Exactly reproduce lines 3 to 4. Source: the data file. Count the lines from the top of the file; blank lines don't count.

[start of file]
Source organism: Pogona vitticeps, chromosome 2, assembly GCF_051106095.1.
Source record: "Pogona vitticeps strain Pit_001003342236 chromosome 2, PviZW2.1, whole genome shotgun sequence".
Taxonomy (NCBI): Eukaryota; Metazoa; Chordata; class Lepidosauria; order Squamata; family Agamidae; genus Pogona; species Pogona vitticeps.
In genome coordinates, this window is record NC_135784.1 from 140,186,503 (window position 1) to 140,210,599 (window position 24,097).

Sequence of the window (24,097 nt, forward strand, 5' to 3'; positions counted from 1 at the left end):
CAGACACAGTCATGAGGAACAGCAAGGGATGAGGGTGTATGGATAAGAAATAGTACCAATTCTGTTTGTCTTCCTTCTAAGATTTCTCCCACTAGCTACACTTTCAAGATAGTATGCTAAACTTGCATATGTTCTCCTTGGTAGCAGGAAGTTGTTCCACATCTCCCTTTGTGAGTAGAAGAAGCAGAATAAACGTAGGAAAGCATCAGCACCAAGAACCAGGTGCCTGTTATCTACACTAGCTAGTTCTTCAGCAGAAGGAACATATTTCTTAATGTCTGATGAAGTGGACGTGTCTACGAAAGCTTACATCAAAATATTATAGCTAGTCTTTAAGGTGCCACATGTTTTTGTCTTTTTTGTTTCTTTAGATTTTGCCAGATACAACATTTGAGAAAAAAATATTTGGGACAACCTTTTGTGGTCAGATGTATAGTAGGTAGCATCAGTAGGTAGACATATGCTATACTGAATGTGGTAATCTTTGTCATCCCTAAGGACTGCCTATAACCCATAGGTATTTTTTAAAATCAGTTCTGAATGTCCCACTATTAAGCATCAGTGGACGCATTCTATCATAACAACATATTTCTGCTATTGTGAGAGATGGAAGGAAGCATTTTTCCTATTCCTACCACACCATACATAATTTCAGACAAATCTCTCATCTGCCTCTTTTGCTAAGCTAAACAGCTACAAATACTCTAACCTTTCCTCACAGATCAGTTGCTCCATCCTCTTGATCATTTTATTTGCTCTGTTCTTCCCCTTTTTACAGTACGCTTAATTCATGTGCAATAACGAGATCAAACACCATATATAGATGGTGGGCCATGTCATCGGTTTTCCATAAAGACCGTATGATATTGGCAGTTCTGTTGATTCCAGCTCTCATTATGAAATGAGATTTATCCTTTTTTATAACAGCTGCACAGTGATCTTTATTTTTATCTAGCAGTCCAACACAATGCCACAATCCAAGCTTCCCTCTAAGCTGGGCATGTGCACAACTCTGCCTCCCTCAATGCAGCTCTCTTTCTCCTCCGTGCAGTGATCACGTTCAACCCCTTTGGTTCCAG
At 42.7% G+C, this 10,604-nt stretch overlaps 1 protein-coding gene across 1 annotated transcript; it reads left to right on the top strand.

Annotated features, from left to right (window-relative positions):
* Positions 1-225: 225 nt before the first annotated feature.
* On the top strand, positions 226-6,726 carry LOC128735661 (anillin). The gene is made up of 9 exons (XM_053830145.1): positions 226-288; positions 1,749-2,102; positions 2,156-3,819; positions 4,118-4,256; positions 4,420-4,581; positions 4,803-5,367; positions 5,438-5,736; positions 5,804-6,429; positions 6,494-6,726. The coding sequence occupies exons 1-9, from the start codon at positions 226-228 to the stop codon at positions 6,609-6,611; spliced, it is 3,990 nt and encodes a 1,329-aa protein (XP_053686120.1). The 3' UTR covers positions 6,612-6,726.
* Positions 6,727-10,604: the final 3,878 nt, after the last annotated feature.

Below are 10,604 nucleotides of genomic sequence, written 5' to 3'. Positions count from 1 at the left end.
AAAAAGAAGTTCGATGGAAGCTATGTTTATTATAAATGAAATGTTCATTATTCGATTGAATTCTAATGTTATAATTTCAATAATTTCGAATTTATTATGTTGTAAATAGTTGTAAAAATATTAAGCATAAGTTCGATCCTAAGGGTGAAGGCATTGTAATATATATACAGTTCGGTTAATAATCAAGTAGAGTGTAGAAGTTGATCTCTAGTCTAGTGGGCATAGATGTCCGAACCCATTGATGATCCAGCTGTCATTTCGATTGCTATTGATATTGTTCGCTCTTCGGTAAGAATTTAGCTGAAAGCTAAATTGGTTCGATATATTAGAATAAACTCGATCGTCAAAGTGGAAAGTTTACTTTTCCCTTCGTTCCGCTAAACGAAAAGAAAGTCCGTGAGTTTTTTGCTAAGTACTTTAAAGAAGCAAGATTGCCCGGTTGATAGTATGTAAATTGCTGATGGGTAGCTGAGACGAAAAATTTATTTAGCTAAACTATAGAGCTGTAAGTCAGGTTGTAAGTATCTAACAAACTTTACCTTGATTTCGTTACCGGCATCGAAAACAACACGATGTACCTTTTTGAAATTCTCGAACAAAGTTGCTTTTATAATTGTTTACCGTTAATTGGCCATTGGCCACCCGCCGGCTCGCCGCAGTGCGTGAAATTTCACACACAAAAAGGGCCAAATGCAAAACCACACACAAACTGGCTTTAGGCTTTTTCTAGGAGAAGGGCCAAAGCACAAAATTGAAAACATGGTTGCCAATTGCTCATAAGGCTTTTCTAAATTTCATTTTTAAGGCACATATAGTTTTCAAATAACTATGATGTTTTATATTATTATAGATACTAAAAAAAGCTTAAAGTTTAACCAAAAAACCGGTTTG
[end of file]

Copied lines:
Taxonomy (NCBI): Eukaryota; Metazoa; Chordata; class Lepidosauria; order Squamata; family Agamidae; genus Pogona; species Pogona vitticeps.
In genome coordinates, this window is record NC_135784.1 from 140,186,503 (window position 1) to 140,210,599 (window position 24,097).